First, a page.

A Father’s Love: Both Defender and Servant
Jun 21, 2015 03:33AM ● Published by Bonnie Lyn Smith
As I sit here waiting on news from my father after a three-month check-up, CAT scan, and blood work were performed to let us know if the beast that is cancer is keeping its nasty little talons out of his body, I watch another father patiently brushing his son’s limbs, back, and extremities. He follows it up with joint compressions and rolls the yoga ball onto our youngest son’s back.I am sandwiched in life by two fathers:
- One still on guard against a disease that has launched pathological assault weapons at his body multiple times in different places over the span of about 35 years
- One who helps with the five-times-a-day occupational therapy at home for a child with sensory integration issues, anxiety, and ADHD
My father has never backed down in the face of a nonstop onslaught on his organs, muscle, and tissue. He knows prayer (in the name of Jesus) is a powerful weapon.
My husband will never stop serving my son—not until he sees a settled, healthier version of him.
I am struck by the fact that my Father in heaven sent Jesus to do both of these things for us:
To say “no” to death and disease:
Matthew 8: 1-3, ESV, Apostle Matthew speaking of Jesus
When he came down from the mountain, great crowds followed him. And behold, a leper came to him and knelt before him, saying, "Lord, if you will, you can make me clean." And Jesus stretched out his hand and touched him, saying, "I will; be clean." And immediately his leprosy was cleansed (emphasis mine).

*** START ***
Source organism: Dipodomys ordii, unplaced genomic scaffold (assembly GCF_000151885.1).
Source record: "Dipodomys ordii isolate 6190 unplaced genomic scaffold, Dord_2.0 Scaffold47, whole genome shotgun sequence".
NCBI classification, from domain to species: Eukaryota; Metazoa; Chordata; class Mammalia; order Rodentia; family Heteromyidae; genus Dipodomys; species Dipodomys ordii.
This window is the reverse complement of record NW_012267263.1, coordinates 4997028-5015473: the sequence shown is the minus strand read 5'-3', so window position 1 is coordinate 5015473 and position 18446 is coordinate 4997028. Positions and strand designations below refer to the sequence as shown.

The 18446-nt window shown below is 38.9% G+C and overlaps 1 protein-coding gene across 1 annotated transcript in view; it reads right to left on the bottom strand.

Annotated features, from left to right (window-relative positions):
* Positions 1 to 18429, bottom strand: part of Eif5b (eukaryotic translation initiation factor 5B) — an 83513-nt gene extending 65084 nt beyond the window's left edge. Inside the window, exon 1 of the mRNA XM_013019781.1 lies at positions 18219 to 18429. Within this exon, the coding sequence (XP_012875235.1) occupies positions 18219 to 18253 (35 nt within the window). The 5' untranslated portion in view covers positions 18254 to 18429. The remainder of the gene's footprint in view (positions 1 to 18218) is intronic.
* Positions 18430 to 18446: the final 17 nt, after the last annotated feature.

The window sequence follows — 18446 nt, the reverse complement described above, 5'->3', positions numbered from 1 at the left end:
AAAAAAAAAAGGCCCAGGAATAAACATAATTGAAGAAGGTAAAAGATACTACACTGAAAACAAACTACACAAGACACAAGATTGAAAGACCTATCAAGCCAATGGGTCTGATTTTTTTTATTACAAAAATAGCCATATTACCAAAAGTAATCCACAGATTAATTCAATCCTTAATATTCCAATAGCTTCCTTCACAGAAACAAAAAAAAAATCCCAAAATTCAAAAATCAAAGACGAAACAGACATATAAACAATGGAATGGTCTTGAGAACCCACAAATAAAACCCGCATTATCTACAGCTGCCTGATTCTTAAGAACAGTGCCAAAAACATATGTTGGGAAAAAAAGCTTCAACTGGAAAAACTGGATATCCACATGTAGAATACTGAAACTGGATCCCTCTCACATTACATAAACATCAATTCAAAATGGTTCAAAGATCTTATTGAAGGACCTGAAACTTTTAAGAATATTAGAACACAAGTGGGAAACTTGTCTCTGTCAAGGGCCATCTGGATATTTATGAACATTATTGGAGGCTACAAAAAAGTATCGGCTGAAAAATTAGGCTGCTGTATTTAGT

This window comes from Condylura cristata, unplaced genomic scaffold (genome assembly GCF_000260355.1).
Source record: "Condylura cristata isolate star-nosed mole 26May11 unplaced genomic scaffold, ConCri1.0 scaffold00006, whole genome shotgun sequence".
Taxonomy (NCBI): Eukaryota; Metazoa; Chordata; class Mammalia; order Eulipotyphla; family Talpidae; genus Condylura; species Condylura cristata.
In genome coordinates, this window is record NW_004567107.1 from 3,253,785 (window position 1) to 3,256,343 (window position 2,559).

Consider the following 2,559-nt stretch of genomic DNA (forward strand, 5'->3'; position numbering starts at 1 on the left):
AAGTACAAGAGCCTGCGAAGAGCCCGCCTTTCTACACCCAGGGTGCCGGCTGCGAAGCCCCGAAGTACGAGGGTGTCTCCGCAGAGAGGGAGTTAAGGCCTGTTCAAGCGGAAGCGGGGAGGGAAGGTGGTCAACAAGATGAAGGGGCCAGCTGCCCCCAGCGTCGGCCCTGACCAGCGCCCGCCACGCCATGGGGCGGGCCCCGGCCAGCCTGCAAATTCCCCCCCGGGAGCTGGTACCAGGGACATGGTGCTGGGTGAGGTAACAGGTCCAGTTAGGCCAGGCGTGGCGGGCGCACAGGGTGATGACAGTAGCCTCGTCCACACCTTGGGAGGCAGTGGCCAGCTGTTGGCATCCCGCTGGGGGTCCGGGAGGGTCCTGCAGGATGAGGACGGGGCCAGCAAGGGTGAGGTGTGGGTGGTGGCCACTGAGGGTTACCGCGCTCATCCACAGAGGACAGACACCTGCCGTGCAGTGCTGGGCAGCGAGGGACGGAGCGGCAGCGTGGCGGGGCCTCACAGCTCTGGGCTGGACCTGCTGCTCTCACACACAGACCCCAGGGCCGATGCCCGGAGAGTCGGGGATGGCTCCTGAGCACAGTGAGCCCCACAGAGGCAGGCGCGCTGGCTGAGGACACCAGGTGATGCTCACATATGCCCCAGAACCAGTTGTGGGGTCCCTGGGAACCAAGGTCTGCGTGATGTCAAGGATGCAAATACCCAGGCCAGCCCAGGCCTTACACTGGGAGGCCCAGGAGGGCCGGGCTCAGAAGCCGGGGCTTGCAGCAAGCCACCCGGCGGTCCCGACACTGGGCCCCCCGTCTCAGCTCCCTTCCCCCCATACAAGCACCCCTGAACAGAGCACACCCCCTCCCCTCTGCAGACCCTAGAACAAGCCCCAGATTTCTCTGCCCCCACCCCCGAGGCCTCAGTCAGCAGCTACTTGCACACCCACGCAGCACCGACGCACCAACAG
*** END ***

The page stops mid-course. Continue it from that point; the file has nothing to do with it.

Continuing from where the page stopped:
To serve us in our very broken places:
Matthew 20:25-28, ESV, Jesus speaking to the disciples
But Jesus called them to him and said, "You know that the rulers of the Gentiles lord it over them, and their great ones exercise authority over them. It shall not be so among you. But whoever would be great among you must be your servant, and whoever would be first among you must be your slave, even as the Son of Man came not to be served but to serve, and to give his life as a ransom for many (emphasis mine)."
I’ve watched my father break, burn, and weaken over several decades of my childhood and adult life. And I’ve seen prayers raise him up. I’ve been present when prayer warriors from my childhood church and community raged holy war against the plague of cancer cells on his body, and I’ve witnessed him rally, stronger than ever, facing down a very real enemy and threat to his very existence. Through prayer and a community of believers, he said “no” to cancer. He got in its face and breathed Jesus life and truth, knowing that death and destruction cower when the name of Jesus is spoken.
I realize this is not everyone’s result. I’m speaking from my own story, the one where God, for whatever reason, allowed my father to keep the battle going and gave him footing to stay one step ahead—not always fully removing the threat but holding his hand right through the battle.